Culture, Experience,

Hatsumode in Tokyo: A New Year’s visit at a Japanese shrine and temple

Happy New Year!
Thank you for always visiting our blog “Visit Minato City”! We hope you will get the chance to visit Japan one day – or are you already here?^^

Hatsumode” is the first Shinto shrine or Buddhist temple visit of the Japanese New Year. By doing this, people show their gratefulness for the past year and wish for a happy new year. Visiting a Japanese shrine or a temple during the first week of January is a special experience you shouldn’t miss!
Here are just two examples of where you could go:

Zojoji Temple

4-7-35 Shibakoen, Minato-ku, Tokyo

Zojoji Temple at night

Zojoji Temple at night with Tokyo Tower in the background

On the night of New Year ‘s Eve, I went to Zojoji Temple near Tokyo Tower. I wanted to experience New Year’s Eve the Japanese way. I wasn’t alone. There were already thousands of people…At 0 o’clock on New Year’s Day, the temple’s bell started ringing and you could hear everyone gasping “Ohhhhhhh!!” Although there are no fireworks as in foreign countries, the atmosphere was very festive.

Zojoji Temple at night
After praying for good luck, I explored the premises of Zojoji Temple. There was a variety of food stands and even a stand where they were handing out “amazake” (hot “sweet rice wine”) for free!
People were buying lucky charms, called “omamori”. By the way, “omamori” make a great souvenir!

Akasaka Hikawa Shrine

6-10-12 Akasaka, Minato-ku, Tokyo

Akasaka Hikawa Shrine

At the entrance of Akasaka Hikawa Shrine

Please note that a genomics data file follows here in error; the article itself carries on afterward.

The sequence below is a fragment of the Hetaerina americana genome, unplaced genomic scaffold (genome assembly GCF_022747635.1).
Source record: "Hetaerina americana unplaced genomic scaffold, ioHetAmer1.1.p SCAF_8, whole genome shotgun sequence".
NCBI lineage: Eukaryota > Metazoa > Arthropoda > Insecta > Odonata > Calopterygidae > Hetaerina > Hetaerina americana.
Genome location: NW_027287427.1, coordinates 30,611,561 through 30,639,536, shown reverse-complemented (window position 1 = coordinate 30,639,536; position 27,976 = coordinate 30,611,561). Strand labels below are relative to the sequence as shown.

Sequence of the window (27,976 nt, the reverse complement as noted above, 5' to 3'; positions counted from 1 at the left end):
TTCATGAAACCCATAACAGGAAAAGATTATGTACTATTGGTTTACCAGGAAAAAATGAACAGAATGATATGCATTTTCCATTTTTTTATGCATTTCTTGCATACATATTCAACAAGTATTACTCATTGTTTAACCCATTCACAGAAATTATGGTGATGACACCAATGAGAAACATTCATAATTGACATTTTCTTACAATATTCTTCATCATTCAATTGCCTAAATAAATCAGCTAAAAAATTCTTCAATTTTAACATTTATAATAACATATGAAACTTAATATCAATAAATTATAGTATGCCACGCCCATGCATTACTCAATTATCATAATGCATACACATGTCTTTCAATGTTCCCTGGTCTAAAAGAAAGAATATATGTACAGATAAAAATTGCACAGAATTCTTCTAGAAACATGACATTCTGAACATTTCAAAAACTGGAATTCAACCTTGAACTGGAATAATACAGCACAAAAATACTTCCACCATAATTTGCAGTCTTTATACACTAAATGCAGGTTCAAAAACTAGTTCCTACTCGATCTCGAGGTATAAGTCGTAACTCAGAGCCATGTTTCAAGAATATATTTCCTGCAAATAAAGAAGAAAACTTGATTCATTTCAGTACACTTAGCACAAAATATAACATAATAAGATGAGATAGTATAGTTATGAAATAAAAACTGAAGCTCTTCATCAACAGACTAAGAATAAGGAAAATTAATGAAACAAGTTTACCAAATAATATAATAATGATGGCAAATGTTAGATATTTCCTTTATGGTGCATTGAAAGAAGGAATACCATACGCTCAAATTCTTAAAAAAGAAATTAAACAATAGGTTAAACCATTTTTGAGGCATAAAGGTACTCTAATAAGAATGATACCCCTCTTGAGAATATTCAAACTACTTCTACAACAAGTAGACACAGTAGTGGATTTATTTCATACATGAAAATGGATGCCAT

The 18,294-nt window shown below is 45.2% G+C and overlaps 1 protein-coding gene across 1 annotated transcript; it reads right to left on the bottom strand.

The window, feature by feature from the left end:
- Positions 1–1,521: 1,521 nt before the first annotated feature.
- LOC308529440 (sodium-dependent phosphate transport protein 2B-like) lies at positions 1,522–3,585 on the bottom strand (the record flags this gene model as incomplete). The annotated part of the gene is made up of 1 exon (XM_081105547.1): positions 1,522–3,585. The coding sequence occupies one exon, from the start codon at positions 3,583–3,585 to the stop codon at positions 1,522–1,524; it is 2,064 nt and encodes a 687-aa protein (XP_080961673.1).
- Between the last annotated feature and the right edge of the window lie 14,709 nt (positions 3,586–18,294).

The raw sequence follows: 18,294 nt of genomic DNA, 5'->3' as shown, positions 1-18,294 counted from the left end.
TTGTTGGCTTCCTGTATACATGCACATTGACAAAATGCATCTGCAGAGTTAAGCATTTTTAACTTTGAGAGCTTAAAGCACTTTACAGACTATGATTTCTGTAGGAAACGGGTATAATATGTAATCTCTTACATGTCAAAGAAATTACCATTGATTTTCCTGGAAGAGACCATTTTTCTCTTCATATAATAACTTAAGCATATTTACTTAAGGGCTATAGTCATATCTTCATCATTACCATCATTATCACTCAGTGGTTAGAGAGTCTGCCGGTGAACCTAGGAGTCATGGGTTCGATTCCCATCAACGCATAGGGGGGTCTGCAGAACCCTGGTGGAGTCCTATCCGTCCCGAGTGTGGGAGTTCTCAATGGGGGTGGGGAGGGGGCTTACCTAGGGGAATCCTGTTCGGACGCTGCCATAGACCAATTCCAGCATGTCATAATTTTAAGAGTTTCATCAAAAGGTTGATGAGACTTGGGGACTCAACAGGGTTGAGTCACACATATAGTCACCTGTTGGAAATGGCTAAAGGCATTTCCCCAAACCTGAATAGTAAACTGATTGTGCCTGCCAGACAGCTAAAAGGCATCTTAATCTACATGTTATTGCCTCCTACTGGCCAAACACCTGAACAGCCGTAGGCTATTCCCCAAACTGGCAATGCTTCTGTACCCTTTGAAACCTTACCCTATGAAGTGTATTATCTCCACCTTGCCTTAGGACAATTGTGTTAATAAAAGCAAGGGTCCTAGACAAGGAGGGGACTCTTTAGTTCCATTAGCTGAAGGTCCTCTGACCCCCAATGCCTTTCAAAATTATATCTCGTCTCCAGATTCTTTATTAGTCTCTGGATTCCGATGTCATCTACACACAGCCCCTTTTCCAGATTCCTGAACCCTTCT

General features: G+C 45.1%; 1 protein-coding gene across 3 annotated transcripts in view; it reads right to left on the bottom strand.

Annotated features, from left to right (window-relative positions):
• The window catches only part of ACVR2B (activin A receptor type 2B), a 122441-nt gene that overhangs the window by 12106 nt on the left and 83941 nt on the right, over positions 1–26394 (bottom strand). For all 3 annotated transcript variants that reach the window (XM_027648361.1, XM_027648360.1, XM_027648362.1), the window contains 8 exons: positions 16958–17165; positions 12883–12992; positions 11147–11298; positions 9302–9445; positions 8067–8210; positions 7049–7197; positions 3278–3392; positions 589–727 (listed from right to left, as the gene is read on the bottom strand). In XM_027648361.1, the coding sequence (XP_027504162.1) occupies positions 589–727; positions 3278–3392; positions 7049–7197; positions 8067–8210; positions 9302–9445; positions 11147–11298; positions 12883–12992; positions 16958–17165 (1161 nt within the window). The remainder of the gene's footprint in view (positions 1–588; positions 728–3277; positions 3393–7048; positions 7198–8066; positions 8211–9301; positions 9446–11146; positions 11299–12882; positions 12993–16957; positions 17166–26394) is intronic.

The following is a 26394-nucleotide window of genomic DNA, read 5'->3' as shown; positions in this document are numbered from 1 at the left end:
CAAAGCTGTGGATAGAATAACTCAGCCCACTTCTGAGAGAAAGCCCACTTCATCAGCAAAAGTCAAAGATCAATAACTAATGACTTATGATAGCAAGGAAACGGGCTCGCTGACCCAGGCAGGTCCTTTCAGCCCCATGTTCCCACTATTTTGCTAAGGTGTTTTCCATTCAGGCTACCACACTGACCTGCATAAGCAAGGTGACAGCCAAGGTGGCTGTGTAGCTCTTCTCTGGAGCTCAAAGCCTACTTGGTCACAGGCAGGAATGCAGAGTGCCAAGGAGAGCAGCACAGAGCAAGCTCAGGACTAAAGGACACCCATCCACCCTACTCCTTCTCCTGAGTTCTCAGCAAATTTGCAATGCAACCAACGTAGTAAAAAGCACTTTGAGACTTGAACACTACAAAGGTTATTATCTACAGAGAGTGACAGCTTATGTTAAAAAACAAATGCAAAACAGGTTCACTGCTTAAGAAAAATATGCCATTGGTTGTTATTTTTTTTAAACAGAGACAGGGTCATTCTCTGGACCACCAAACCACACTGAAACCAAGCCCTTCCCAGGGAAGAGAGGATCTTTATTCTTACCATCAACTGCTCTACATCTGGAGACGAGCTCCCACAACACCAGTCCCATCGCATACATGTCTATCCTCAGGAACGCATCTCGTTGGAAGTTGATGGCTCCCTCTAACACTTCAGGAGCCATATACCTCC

The Akasaka Hikawa Shrine, which has never been destroyed by any disasters, still retains the original features from the Edo period. Today, the shrine is designated as an important cultural asset – but more importantly: the locals love it. On New Year’s day, you will see people waiting patiently in a long queue. Everyone want’s to do their “hatsumode” visit at this shrine.

Akasaka Hikawa Shrine
On the shrine grounds, a beautiful “omikoshi” is on display. Therefore, it’s a nice place to get in touch with traditional Japanese culture. Of course, you can also draw an “omikuji”(fortune-telling paper).
By the way, I got “chukichi“, which means I’m “kind of lucky”! Well, I’ll take that!

Akasaka Hikawa Shrine

People praying for good luck

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I was born and raised in Kiel/Germany. When I was 16 I came to Japan for the first time. I fell in love with this beautiful country, so I returned after my university graduation. Since then, I have been living in Tokyo - and I don't plan to change anything about that ;-) My hobbies are taking a stroll around the city, taking photos and drinking coffee.

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